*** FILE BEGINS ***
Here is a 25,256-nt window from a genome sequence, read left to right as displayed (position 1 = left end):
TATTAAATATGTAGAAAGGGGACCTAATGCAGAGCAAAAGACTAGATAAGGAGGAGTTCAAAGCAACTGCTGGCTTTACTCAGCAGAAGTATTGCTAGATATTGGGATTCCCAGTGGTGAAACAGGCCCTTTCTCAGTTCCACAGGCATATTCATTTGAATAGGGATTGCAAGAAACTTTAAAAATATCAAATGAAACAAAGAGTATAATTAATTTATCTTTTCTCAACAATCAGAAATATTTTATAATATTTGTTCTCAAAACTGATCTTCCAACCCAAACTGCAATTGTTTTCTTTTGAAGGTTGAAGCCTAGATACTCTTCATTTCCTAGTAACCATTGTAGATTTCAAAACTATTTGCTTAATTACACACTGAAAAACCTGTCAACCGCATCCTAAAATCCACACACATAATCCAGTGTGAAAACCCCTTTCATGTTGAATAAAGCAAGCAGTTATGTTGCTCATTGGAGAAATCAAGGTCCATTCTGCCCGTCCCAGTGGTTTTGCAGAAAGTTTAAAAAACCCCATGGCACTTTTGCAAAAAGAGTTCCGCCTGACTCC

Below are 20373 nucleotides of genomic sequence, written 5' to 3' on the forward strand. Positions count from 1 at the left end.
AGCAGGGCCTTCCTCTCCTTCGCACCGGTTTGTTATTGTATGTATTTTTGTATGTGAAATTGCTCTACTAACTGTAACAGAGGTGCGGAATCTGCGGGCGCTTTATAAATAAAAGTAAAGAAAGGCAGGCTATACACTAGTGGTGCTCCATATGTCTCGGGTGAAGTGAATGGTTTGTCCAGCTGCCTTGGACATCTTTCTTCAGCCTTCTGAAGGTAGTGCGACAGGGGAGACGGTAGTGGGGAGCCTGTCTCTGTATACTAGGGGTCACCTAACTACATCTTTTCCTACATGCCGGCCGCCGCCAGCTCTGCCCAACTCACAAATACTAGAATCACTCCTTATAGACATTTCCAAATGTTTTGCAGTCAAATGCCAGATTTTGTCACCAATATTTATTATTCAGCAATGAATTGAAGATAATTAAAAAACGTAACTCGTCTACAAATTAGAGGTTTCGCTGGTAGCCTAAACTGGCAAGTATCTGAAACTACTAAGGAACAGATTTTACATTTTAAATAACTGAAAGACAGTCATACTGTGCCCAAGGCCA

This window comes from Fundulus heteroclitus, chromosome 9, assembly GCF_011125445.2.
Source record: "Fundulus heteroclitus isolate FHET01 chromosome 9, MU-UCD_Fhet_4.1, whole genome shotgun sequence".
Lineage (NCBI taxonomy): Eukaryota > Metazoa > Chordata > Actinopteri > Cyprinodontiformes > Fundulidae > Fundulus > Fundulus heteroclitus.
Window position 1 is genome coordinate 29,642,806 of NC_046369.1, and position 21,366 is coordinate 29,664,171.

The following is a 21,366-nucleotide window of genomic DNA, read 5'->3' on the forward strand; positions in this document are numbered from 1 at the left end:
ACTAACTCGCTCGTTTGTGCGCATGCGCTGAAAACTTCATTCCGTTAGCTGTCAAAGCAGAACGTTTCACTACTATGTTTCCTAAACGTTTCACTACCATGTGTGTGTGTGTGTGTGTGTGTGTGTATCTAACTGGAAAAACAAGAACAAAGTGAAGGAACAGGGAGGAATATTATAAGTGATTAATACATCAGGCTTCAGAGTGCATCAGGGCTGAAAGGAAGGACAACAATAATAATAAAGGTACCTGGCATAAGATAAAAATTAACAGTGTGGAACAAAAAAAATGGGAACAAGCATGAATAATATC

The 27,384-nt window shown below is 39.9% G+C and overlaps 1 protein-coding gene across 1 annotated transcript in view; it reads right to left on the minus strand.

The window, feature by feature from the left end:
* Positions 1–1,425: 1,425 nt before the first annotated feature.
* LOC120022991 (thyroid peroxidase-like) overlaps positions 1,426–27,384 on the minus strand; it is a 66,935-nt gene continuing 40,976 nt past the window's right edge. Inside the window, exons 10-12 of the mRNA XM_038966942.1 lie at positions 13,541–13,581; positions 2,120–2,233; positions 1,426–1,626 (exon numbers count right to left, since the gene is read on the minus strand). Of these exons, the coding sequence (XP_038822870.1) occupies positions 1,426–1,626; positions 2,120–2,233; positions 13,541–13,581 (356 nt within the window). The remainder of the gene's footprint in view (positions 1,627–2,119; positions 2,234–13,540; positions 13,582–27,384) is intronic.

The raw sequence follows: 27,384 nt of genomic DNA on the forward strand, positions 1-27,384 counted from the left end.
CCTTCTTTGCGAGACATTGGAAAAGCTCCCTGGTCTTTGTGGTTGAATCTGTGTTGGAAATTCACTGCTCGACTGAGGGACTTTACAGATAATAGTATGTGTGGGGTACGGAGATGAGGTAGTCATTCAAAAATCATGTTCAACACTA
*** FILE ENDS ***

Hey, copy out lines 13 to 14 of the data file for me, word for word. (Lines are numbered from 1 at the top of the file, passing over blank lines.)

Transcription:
* Positions 1–1,425: 1,425 nt before the first annotated feature.
* LOC120022991 (thyroid peroxidase-like) overlaps positions 1,426–27,384 on the minus strand; it is a 66,935-nt gene continuing 40,976 nt past the window's right edge. Inside the window, exons 10-12 of the mRNA XM_038966942.1 lie at positions 13,541–13,581; positions 2,120–2,233; positions 1,426–1,626 (exon numbers count right to left, since the gene is read on the minus strand). Of these exons, the coding sequence (XP_038822870.1) occupies positions 1,426–1,626; positions 2,120–2,233; positions 13,541–13,581 (356 nt within the window). The remainder of the gene's footprint in view (positions 1,627–2,119; positions 2,234–13,540; positions 13,582–27,384) is intronic.